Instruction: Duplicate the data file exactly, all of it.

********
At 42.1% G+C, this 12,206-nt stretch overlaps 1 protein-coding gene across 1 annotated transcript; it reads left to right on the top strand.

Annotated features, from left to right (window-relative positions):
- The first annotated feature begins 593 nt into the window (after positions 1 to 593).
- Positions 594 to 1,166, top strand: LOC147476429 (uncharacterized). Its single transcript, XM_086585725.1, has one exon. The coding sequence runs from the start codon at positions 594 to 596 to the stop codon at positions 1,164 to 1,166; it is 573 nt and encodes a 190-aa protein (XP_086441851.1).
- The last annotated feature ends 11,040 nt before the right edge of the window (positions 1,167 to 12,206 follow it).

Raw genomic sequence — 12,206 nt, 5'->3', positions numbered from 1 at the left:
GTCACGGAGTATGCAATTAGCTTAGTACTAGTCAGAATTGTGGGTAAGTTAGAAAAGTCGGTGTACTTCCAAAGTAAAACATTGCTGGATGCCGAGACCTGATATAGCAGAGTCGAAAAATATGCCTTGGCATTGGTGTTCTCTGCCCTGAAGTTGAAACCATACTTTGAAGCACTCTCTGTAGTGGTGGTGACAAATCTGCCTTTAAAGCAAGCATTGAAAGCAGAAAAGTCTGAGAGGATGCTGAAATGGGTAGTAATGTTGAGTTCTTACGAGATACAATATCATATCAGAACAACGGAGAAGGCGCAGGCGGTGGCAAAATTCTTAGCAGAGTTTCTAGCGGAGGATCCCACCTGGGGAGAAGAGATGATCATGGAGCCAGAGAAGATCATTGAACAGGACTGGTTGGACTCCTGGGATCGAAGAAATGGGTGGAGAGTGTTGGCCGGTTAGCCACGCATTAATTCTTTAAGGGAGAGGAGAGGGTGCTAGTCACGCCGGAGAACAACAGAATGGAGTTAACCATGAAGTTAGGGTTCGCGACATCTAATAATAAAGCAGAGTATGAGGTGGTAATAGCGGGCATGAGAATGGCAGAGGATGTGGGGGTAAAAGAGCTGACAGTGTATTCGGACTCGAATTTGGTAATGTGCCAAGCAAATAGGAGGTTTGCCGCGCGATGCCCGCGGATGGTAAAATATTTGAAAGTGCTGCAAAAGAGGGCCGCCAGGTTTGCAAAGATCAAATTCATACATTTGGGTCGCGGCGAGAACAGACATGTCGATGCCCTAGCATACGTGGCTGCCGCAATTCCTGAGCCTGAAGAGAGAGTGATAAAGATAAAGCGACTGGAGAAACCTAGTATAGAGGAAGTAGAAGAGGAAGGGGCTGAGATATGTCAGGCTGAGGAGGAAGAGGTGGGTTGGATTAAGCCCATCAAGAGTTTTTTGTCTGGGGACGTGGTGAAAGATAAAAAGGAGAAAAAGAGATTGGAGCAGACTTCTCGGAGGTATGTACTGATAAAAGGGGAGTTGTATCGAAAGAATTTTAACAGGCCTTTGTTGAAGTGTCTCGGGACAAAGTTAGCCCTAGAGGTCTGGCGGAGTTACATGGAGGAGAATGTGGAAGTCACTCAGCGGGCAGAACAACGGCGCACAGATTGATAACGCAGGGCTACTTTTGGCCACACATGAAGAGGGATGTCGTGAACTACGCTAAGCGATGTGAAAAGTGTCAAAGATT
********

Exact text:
At 42.1% G+C, this 12,206-nt stretch overlaps 1 protein-coding gene across 1 annotated transcript; it reads left to right on the top strand.

Annotated features, from left to right (window-relative positions):
- The first annotated feature begins 593 nt into the window (after positions 1 to 593).
- Positions 594 to 1,166, top strand: LOC147476429 (uncharacterized). Its single transcript, XM_086585725.1, has one exon. The coding sequence runs from the start codon at positions 594 to 596 to the stop codon at positions 1,164 to 1,166; it is 573 nt and encodes a 190-aa protein (XP_086441851.1).
- The last annotated feature ends 11,040 nt before the right edge of the window (positions 1,167 to 12,206 follow it).

Raw genomic sequence — 12,206 nt, 5'->3', positions numbered from 1 at the left:
GTCACGGAGTATGCAATTAGCTTAGTACTAGTCAGAATTGTGGGTAAGTTAGAAAAGTCGGTGTACTTCCAAAGTAAAACATTGCTGGATGCCGAGACCTGATATAGCAGAGTCGAAAAATATGCCTTGGCATTGGTGTTCTCTGCCCTGAAGTTGAAACCATACTTTGAAGCACTCTCTGTAGTGGTGGTGACAAATCTGCCTTTAAAGCAAGCATTGAAAGCAGAAAAGTCTGAGAGGATGCTGAAATGGGTAGTAATGTTGAGTTCTTACGAGATACAATATCATATCAGAACAACGGAGAAGGCGCAGGCGGTGGCAAAATTCTTAGCAGAGTTTCTAGCGGAGGATCCCACCTGGGGAGAAGAGATGATCATGGAGCCAGAGAAGATCATTGAACAGGACTGGTTGGACTCCTGGGATCGAAGAAATGGGTGGAGAGTGTTGGCCGGTTAGCCACGCATTAATTCTTTAAGGGAGAGGAGAGGGTGCTAGTCACGCCGGAGAACAACAGAATGGAGTTAACCATGAAGTTAGGGTTCGCGACATCTAATAATAAAGCAGAGTATGAGGTGGTAATAGCGGGCATGAGAATGGCAGAGGATGTGGGGGTAAAAGAGCTGACAGTGTATTCGGACTCGAATTTGGTAATGTGCCAAGCAAATAGGAGGTTTGCCGCGCGATGCCCGCGGATGGTAAAATATTTGAAAGTGCTGCAAAAGAGGGCCGCCAGGTTTGCAAAGATCAAATTCATACATTTGGGTCGCGGCGAGAACAGACATGTCGATGCCCTAGCATACGTGGCTGCCGCAATTCCTGAGCCTGAAGAGAGAGTGATAAAGATAAAGCGACTGGAGAAACCTAGTATAGAGGAAGTAGAAGAGGAAGGGGCTGAGATATGTCAGGCTGAGGAGGAAGAGGTGGGTTGGATTAAGCCCATCAAGAGTTTTTTGTCTGGGGACGTGGTGAAAGATAAAAAGGAGAAAAAGAGATTGGAGCAGACTTCTCGGAGGTATGTACTGATAAAAGGGGAGTTGTATCGAAAGAATTTTAACAGGCCTTTGTTGAAGTGTCTCGGGACAAAGTTAGCCCTAGAGGTCTGGCGGAGTTACATGGAGGAGAATGTGGAAGTCACTCAGCGGGCAGAACAACGGCGCACAGATTGATAACGCAGGGCTACTTTTGGCCACACATGAAGAGGGATGTCGTGAACTACGCTAAGCGATGTGAAAAGTGTCAAAGATT